HOUSTON - For a family that has someone with Alzheimer’s, the holidays can mean hurt feelings when they forget who you are, when they yell at you or repeatedly ask the same questions.
Janice Sachs’ family explained how this year is going to be different for their family because the disease has progressed in Janice.
Simplify the holiday
Janice’s daughter, Kelly Ulanday, said they do not want to cancel plans but instead choose to have Thanksgiving dinner in a quiet home.
“We have decided that we are going to have family over but we're setting the kids up out in the garage. The garage is heated so they will be out there and we'll have activities out there. We're going to try to keep the noise in the house to a minimum to keep the stimulus down because if there's too much stimulus then she gets very nervous and anxious and agitated and then she paces,” Ulanday explained about her mom’s behavior with Alzheimer’s.
Ulanday's kids were young when their grandma was diagnosed, but they understand the disease through open dialogue at home. They’re expected to play nice while around their grandmother.
“No sibling rivalry in the house,” Ulanday said.
“Good luck!” her father, John Sachs, joked.
“You have to keep things down and the big thing is when they walk in, every time she says, ‘Oh my gosh you're getting so big,’ and she had an incident where she told that to my husband once. She thought my husband was one of my kiddos and said, ‘Oh my gosh, you're getting so big,’ and you just go along with it and say, ‘Yes, I’m getting big,” Ulanday said.
“You got to step into her world and try to look at what's going on through her eyes,” John Sachs said.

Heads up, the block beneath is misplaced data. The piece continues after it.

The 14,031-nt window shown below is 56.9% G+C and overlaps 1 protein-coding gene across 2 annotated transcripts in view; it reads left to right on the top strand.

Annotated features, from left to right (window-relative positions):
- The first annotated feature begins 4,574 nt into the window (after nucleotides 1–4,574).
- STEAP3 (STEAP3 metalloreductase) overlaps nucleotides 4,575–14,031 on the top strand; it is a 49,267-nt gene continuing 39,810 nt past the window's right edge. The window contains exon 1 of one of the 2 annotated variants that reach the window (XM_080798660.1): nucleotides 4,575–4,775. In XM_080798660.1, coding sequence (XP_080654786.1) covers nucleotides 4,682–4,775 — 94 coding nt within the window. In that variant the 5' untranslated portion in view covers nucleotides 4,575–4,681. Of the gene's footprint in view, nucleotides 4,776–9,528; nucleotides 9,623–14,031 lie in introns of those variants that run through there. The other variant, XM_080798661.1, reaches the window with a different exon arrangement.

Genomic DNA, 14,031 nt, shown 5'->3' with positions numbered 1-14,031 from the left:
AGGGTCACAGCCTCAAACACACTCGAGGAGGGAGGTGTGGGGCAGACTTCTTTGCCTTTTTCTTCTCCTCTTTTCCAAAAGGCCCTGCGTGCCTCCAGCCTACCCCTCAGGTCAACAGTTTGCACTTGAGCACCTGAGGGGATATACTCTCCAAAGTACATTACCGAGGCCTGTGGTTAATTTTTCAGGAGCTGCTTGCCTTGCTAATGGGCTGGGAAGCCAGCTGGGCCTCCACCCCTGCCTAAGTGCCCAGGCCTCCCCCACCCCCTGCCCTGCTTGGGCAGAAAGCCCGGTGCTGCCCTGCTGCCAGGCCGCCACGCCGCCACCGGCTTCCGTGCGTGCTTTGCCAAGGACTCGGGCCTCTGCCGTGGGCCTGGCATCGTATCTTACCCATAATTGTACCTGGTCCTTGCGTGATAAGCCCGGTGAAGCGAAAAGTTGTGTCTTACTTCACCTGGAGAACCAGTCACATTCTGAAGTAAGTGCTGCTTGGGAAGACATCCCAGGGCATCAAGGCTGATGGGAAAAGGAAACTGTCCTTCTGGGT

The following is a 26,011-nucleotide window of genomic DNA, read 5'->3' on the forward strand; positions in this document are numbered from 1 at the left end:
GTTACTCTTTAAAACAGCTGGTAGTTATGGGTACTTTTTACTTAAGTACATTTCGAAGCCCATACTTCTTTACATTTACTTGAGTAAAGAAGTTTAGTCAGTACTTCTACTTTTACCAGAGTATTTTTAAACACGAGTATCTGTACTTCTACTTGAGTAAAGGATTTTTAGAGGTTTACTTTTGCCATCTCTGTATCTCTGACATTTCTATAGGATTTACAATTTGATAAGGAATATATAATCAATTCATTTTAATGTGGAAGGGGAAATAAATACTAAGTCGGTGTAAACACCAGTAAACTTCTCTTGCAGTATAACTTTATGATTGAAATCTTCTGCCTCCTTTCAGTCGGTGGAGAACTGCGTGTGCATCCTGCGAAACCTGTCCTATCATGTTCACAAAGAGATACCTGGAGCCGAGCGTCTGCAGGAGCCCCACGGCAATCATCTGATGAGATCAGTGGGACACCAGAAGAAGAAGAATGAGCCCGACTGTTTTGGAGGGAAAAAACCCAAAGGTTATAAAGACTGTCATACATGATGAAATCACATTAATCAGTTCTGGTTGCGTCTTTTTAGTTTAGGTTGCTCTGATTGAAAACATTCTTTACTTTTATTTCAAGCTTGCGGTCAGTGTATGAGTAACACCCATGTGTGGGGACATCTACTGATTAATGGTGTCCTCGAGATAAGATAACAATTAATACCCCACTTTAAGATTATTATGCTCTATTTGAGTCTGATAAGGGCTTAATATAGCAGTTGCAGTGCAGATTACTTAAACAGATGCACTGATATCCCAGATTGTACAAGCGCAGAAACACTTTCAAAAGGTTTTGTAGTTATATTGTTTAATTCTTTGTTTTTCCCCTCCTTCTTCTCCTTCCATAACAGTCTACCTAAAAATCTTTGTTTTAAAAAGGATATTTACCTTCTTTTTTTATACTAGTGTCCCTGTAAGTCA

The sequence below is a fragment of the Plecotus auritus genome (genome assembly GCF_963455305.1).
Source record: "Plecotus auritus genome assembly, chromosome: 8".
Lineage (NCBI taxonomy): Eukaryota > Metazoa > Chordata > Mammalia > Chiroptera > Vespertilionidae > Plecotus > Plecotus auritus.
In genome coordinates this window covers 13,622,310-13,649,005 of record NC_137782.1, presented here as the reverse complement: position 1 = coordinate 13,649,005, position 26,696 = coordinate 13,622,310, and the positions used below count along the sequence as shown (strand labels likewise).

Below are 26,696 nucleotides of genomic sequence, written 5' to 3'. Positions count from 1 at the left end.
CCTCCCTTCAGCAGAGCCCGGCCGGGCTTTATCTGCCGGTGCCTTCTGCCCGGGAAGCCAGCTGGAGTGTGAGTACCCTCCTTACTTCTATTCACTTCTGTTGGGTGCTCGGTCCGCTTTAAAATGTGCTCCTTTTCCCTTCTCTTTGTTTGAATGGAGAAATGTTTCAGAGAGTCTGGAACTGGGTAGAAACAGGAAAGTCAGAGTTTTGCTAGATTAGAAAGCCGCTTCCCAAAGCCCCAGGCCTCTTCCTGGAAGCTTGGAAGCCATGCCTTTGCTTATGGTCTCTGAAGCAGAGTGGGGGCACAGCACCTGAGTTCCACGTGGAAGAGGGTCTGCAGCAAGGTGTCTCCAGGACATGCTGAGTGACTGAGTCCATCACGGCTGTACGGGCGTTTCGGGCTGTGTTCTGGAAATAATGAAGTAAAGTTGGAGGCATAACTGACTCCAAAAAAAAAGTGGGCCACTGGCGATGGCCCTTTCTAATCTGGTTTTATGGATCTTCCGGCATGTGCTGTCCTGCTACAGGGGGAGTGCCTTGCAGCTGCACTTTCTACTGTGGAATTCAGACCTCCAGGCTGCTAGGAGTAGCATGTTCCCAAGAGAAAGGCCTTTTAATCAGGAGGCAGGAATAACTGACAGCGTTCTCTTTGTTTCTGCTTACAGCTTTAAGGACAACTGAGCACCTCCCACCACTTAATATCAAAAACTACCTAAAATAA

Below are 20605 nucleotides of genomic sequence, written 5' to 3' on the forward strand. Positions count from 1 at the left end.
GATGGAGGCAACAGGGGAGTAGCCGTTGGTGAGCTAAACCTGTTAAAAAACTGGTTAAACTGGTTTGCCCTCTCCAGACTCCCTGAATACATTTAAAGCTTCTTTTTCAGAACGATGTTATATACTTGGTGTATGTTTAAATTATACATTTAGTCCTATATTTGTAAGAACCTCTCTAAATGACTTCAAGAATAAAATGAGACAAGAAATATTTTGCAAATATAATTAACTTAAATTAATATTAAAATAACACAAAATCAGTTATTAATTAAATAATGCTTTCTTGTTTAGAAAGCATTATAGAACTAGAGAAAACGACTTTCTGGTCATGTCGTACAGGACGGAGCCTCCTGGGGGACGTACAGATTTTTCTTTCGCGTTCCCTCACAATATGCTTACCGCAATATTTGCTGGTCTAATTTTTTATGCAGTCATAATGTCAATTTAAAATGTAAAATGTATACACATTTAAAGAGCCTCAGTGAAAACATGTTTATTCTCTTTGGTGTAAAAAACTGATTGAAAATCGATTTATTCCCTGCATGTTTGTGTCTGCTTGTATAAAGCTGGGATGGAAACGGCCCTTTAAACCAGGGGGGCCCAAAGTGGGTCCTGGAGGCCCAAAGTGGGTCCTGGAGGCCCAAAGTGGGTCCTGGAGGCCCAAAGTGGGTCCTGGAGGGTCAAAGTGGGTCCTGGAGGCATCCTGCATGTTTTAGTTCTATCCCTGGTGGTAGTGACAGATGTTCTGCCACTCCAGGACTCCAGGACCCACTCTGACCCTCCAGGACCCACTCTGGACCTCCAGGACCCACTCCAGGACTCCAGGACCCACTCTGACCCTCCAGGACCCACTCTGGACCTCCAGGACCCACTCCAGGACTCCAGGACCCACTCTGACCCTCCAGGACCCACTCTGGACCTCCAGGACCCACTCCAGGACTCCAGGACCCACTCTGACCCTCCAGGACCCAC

Help children know what to expect
Clinical social worker with Houston Methodist Hospital, Rebecca Axline, said the Sachs’ family is doing everything right.
Axline adds a different explanation for families with younger children or those who are learning about the disease for the first time.
“If they're 6 to 8 years old, you're just going to be simple about the explanation and then just say that things might be a little different. Grandma might forget your name,” Axline suggested, “…You look a lot like me, and so grandma might get confused because she remembers me as a little girl, and she might call you by my name.”
Include people with Alzheimer’s in traditions
Janice no longer remembers her family, but still gives them comforting words that she loves them.
“She said, ‘Oh yes Christmas, I love Christmas, it's my favorite holiday. It's when all the kids and everybody comes over and we spend time together as a family.’ So even through all of this, our family, are the first thing in her heart, and she said, ‘I love my family dearly, they're the most important thing to me,’” Ulanday repeated what Janice said.
Axline said Alzheimer’s patients can have memories from long ago easier than recent memories. She said you can still include family members in holiday traditions by asking multiple choice questions like: do you like green Christmas trees or sparkly ones?
The patients can also sometimes remember Bible verses or music, which is the last part of the brain affected by the disease, and a good way to keep them involved in holiday traditions.
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